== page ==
Underwater Exploration: Lake Michigan Research University of Wisconsin Sea Grant
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Research boat on Lake Michigan. WATER Institute/Val Klump
Students studying samples taken from Lake Michigan. Wisconsin Sea Grant/Russell Cuhel

Research Team Measures Physical, Chemical and Biological Activity in Lake Michigan

The waters of Lake Michigan just off the Wisconsin coast near Milwaukee are a busy place. There are boats that are part of industry. There are boats for fun, such as sailboats and motor boats. People swim. People fish.

There are also important activities happening in the water at a microscopic level. We can't see that activity. We usually don't think about.

Oceanographers Russell Cuhel, J. Val Klump and Carmen Aguilar, however, are very interested in what goes on in the water. This particular stretch of the lake is important to them because of the kinds of physical, biological and chemical activity that happens there. It is due to runoff, pollution and treated sewage coming into the lake from nearby Milwaukee. These things, called inputs have an effect on the lake. They also interact with things like light and temperature.

The three researchers work the University of Wisconsin-Milwaukee School of Freshwater Sciences. They regularly take water samples from locations in the Milwaukee Harbor. They also go out into the open waters of Lake Michigan near Milwaukee.

From their samples, they discover clues about the lake. These clues can be things like how fast algae and bacteria grow. Other clues are chemicals in the water, such as dissolved oxygen and carbon dioxide.

These clues help build a picture of how ecosystem changes affect the lake and the shores around it. These changes can be naturally occurring or caused by people. That's important because the physical, chemical and biological activity in the waters of this area of Lake Michigan can actually help eliminate some pollutants. This area of the lake also is important to grow baby fish such as yellow perch.

Mapping the Nearshore Food Web
UW Sea Grant-funded researchers are looking at who’s eating whom near the shores of Lake Michigan.

By Aaron R. Conklin

Every environment has what’s known as a food web. It’s like a map that shows which animals eat (and are eaten by) other animals. Food webs can be very delicate. For example, on a beautiful summer evening, you might wish that all the mosquitoes in the world would stop biting your arms and just go away. In one way, it’s a nice thought. But it also might mean that the spiders in your backyard, who trap and eat those mosquitoes in their webs, might starve to death.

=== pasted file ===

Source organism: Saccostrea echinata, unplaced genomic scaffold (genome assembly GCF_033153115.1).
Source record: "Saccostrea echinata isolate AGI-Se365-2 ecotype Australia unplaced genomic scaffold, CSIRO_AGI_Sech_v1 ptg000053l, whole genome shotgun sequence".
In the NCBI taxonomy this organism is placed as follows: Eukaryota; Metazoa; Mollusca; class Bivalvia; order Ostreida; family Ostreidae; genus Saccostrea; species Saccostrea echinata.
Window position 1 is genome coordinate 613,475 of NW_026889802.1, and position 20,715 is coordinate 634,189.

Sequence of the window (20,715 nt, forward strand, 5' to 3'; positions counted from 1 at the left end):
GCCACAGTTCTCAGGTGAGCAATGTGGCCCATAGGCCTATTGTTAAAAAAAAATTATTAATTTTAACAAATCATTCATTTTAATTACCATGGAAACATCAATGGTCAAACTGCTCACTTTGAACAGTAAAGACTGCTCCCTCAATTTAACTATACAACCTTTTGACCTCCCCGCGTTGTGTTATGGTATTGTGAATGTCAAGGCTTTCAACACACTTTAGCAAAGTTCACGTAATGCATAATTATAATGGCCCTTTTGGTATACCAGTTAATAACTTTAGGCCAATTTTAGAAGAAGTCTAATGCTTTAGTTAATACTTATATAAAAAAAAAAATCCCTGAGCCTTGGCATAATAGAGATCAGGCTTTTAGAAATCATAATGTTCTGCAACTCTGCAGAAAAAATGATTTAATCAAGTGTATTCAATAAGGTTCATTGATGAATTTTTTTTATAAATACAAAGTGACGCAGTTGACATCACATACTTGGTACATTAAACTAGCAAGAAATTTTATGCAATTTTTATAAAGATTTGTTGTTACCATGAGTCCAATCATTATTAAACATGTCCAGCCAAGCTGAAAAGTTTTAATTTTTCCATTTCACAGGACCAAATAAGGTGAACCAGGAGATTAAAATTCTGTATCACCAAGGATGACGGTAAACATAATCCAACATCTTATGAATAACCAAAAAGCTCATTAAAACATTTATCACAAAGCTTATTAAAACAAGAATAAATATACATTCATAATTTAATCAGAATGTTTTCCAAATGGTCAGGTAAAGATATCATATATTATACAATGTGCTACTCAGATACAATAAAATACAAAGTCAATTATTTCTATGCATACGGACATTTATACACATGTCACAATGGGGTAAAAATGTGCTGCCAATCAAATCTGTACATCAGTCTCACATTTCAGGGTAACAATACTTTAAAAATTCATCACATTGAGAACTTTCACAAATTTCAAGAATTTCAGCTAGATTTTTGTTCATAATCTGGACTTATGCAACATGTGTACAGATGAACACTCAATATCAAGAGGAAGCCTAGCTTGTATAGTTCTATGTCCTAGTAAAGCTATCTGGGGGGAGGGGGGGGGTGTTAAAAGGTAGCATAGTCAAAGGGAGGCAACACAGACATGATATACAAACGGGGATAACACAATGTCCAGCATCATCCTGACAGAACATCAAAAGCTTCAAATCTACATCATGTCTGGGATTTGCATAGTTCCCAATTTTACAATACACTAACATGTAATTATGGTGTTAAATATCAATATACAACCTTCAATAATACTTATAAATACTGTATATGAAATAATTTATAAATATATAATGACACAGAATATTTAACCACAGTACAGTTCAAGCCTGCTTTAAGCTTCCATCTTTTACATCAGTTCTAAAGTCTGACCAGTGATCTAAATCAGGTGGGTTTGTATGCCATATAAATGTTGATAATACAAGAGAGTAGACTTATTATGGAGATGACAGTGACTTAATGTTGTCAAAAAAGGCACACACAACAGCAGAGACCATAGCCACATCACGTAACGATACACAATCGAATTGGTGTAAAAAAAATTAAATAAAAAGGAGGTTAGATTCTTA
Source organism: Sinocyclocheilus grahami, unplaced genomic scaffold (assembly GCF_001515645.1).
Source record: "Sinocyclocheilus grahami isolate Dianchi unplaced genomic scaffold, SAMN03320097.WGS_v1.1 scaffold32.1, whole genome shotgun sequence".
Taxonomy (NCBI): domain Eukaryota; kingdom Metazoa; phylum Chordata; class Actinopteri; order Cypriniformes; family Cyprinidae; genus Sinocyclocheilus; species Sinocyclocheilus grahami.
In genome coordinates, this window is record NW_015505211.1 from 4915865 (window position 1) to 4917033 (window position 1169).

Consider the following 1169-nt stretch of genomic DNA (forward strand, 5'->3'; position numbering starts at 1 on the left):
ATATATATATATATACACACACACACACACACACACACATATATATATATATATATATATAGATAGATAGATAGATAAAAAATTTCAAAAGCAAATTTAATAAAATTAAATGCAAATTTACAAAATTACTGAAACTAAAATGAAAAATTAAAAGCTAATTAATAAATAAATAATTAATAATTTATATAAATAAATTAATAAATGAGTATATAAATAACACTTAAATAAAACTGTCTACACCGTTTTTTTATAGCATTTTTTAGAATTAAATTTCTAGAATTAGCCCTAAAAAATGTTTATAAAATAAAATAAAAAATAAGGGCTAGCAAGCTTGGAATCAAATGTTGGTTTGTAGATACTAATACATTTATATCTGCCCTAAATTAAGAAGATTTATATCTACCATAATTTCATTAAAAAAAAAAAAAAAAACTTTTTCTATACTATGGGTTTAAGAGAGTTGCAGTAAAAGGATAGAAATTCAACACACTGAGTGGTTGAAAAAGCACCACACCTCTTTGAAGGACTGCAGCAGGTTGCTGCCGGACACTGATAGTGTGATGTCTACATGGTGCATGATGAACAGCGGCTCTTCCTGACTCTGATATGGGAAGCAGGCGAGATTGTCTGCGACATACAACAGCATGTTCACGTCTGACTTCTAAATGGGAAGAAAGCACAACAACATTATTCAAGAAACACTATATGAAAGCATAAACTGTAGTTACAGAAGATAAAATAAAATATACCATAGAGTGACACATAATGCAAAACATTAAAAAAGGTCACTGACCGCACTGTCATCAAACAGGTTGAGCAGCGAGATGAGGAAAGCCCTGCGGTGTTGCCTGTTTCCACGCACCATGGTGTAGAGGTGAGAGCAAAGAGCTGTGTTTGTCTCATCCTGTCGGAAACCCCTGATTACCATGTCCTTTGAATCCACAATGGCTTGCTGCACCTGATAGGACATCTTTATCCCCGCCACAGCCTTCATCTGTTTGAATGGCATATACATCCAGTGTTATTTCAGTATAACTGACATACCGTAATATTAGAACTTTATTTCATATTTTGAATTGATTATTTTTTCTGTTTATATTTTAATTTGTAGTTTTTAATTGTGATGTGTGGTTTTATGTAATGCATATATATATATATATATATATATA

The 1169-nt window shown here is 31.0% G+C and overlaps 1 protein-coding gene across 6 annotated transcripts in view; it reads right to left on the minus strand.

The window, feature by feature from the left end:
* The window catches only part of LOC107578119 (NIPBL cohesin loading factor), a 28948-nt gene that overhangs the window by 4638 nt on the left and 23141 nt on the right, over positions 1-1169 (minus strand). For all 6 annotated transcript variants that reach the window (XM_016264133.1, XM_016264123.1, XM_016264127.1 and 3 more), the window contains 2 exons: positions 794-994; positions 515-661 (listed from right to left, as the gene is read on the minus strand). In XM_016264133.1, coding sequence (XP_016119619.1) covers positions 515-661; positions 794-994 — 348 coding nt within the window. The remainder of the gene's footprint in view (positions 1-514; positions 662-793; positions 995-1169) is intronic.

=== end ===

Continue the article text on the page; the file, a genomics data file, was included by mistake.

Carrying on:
Taking away a piece of a food web can have an impact on all the web’s other parts. Adding a new and unexpected piece to the web also can have an impact to the whole web. That’s what’s happening in the waters near the shore of Lake Michigan. In the last few years, a new type of fish called the round goby has moved into this area.

Round goby breed quickly and eat a lot. That’s two reasons that scientists are worried. Gobies could be having an effect on the other fish that swim and feed in the lake. Harvey Bootsma and John Janssen have spent the last few years studying the food web near Lake Michigan’s shoreline. They are professors at the University of Wisconsin-Milwaukee’s School of Freshwater Sciences. Their work is funded by University of Wisconsin Sea Grant. Not surprisingly, they’re spending a lot of time focusing on the round goby.

“When we dive to do our research, there will be at least a hundred swimming around us, watching us work,” said Bootsma. “Numerically, they’re clearly dominant in the nearshore zone.”

Since May 2010, Bootsma and Janssen have been visiting two specific sites in the Wisconsin nearshore waters of Lake Michigan. One is sandy and the other rocky. They’re taking water samples from three different depths at each site. Each reveals something different about the nearshore food web.

Bootsma and Janssen are also working with research teams in Indiana and Illinois. They want to know if the gobies are having an impact in those states, too.

Other scientists have done research that suggests gobies really like to eat quagga mussels. Quagga mussels are a small, striped clam that has also moved into Lake Michigan. Bootsma and Janssen’s research is showing that when gobies grow to 10 centimeters and up they eat quagga mussels. By analyzing chemicals in the gobies’ body tissues they’ve discovered something interesting.

“The mussels are actually a side dish,” Bootsma said. “Most gobies, and especially the younger ones, are actually subsisting on other types of food.”

What are the gobies munching on? Tiny organisms that live in the green Cladophora algae that you’ll often see on the surface of the shallower waters of Lake Michigan.

Some scientists have thought the algae were a food-web “dead end. In other words, they thought it wasn’t a source of food for animals or fish. Now Bootsma and Janssen are worried the large numbers of gobies may be eating all the organisms in the algae. That takes food away from fish like yellow perch and spot-tail shiner.

Bootsma and Janssen are also trying to discover if other Lake Michigan fish like trout and salmon eat gobies. After looking at hundreds of samples for months, Bootsma and Janssen plan to study even more sites on Lake Michigan. Is what they found so far happening in other nearshore places? “We’re interested in learning if the patterns around Milwaukee County are typical of the whole lake,” explained Bootsma.

If they are, Bootsma and Janssen’s work could help to determine how many different types of fish Lake Michigan’s food web can support. That would also help determine what other fish could be added. That is called stocking fish. It would balance out the food web. Stay tuned.